JULY 29, 2020 Q&A
FINAL SEGMENT OF Q&A WITH SUPT. BENNETT
1. For elementary school students, will they have recess, and how will that be scheduled?
Each school will handle the scheduling of recess and determine what areas are available to students during recess. Playground equipment that may transmit the spread of COVID-19 will not be used.
2. Will students go outside and remain 6 ft apart to perform PE exercises or will they have to try and exercise indoors with masks on?
Students will go outside and distance for exercise as much as possible. Outdoor activities are preferred and will be utilized as much as possible.
3. My child has been receiving extra help and was tested by the BOE over the summer. I don’t feel comfortable sending him, but I feel if I don’t send him he will not receive the extra one-on-one help he needs to succeed and will fall behind. What is the system doing to accommodate these children if I choose to keep him home?
Students with an IEP will still receive accommodations from home in a virtual format.
4. Will students be able to continue with Honors classes and Beta if they have to choose virtual school?
Not all courses can be offered in the virtual school format. You should contact your child’s school for specific information on specific courses. Students can not participate in extracurricular activities while on the virtual model.
5. Can students use iPads (with keyboard) for virtual learning?
A Chromebook or laptop computer is preferred for virtual learning.
6. What supplies, besides computer and internet, do the students who are doing virtual learning need?
Suggested materials/supply lists for virtual school students will be given at the virtual school orientation that will take place at each school next week. Attendance to this meeting is required for the student and oneparent or guardian. The schedule for virtual school orientation by school is below:
- August 6 – Virtual School orientation at PCHS 9:30 a.m. - 10:30 a.m. for families with last names A-K in the gymnasium and auditorium. Orientation for families with last name L-Z will be 10:30 a.m. - 11:30 a.m.
- August 7 – Virtual School orientation at BES, MES and PES as follows: 9 a.m. - 10 a.m. for families with last name A-G; 10 a.m. - 11 a.m. for families with last name H-Q; 11 a.m. - 12 p.m. for families with last name R-Z.
- August 7 – Virtual School orientation at PCMS as follows: 12:30 p.m. - 1:30 p.m. in the gym and cafeteria for families with last name A-G; 1:30 p.m. - 2:30 p.m. in the media center and cafeteria for families with last name H-Q; 2:30 p.m. - 3:30 p.m. in the media center and cafeteria for families with last name R-Z.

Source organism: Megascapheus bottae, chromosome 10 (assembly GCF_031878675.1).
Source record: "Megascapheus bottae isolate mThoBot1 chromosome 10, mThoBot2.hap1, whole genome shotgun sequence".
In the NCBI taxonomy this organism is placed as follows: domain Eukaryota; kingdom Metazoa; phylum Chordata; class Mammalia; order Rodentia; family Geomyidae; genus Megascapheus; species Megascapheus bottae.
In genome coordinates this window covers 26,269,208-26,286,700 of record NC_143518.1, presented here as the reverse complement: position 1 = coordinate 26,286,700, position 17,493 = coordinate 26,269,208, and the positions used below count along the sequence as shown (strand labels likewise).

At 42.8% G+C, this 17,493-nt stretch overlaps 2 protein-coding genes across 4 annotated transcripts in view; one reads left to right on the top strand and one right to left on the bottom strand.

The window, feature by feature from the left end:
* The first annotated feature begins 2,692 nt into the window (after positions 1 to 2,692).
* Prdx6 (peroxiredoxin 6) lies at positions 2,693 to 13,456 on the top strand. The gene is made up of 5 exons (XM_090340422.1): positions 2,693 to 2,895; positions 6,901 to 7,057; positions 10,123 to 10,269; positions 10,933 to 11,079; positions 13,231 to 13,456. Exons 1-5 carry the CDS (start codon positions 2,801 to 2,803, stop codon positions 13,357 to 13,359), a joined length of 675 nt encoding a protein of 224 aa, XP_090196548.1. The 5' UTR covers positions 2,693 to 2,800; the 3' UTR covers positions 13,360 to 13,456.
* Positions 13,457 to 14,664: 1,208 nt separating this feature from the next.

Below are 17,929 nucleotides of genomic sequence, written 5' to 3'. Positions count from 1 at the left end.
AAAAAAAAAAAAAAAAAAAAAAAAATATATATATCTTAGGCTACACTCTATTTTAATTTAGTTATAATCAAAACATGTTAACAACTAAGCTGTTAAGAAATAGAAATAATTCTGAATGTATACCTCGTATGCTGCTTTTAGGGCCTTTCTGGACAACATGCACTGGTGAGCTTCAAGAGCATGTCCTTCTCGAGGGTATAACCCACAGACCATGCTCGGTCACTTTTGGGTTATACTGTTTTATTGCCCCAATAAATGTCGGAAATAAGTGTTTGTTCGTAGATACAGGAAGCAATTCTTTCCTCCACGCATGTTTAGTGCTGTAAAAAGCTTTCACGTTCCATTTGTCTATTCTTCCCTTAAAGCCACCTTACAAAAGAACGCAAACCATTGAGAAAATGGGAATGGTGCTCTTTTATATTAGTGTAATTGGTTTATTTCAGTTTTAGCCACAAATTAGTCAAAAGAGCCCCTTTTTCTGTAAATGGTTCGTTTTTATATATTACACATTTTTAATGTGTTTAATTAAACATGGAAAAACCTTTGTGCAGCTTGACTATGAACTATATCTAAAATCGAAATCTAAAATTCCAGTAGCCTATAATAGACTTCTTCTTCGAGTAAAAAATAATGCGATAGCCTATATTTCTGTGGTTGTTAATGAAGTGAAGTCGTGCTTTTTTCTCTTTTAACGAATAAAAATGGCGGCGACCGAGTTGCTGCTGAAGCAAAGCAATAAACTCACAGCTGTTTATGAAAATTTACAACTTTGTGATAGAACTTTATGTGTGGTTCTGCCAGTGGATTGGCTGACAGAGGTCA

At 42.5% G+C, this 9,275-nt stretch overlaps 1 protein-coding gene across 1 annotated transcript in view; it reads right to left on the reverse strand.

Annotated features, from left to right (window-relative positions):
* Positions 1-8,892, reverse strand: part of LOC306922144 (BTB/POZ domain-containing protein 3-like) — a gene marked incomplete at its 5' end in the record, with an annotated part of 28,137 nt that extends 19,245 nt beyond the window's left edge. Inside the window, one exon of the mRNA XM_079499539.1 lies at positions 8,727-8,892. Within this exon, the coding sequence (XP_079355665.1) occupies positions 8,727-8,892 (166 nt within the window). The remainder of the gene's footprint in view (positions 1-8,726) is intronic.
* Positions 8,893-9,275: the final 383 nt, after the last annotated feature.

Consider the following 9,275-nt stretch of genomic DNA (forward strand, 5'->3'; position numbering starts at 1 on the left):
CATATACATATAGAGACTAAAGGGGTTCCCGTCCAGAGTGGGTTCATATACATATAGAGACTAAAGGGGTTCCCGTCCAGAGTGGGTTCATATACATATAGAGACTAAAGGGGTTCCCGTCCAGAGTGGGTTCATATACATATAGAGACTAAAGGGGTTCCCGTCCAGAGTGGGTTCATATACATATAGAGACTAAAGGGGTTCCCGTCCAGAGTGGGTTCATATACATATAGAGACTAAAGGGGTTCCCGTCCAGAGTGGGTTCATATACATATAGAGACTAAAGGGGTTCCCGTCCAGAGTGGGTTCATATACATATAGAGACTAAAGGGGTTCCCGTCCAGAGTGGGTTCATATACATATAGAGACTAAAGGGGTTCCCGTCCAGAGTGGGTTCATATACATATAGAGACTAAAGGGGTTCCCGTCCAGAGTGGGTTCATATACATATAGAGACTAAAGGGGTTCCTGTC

7. How will buses be handled?
All buses will be disinfected after each route. Buses will not transport students in a sealed environment. Students are strongly encouraged to wear masks on the bus since social distancing will not be possible. Students will have an assigned seat and that seat will be with other children in the same household when siblings ride the same route. Hand sanitizer will be available to students getting on and off the bus.
JULY 28, 2020 Q&A
1. Will teachers change classrooms instead of the students? (Hallways wouldn’t be as crowded and student contact with other students would be limited).
Some classes/grades will not require students to change classes and some will. Desks will be wiped down between class changes for those grades that have class changes. Students are encouraged to wear masks when in the hall during class changes.
2. Will there be dividers between desks to maintain social distancing between students? Will they have an assigned desk that won’t be shared by another student from the previous class?
Students will have assigned seats and desks will be wiped down between class changes. Rooms will be arranged to maximize social distancing as much as the space will allow.
3. Just need clarification on absenteeism. My child has had perfect attendance for 10 years. If he chooses in class learning and has to miss school, can he take the virtual class and be counted present?
We are asking all students to stay home if they are sick. Students who miss due to COVID-19 symptoms or quarantine will have no penalty for the absence and those absences will not count against them in any way. We are going to be utilizing Google classroom so students have access to instruction even if they are under quarantine.
4. Can the middle school be opened earlier in the mornings for the students so they don’t congregate out front huddled together?
Due to COVID-19 safety precautions, morning drop off for PCMS will be changing. To limit large gatherings and encourage social distancing, students should be dropped off no earlier than 7:40 a.m. where they will immediately enter the building. Students should not be congregating together on the front sidewalk. Should there be a conflict and you need to make other arrangements, please contact PCMS administration at 449-2077.
5. Are we going to be able to walk our kids to school the first day? (My boy is starting Pre-K, and it’s a huge adjustment of course. He will be freaking out if his Daddy and I can’t walk him into school.)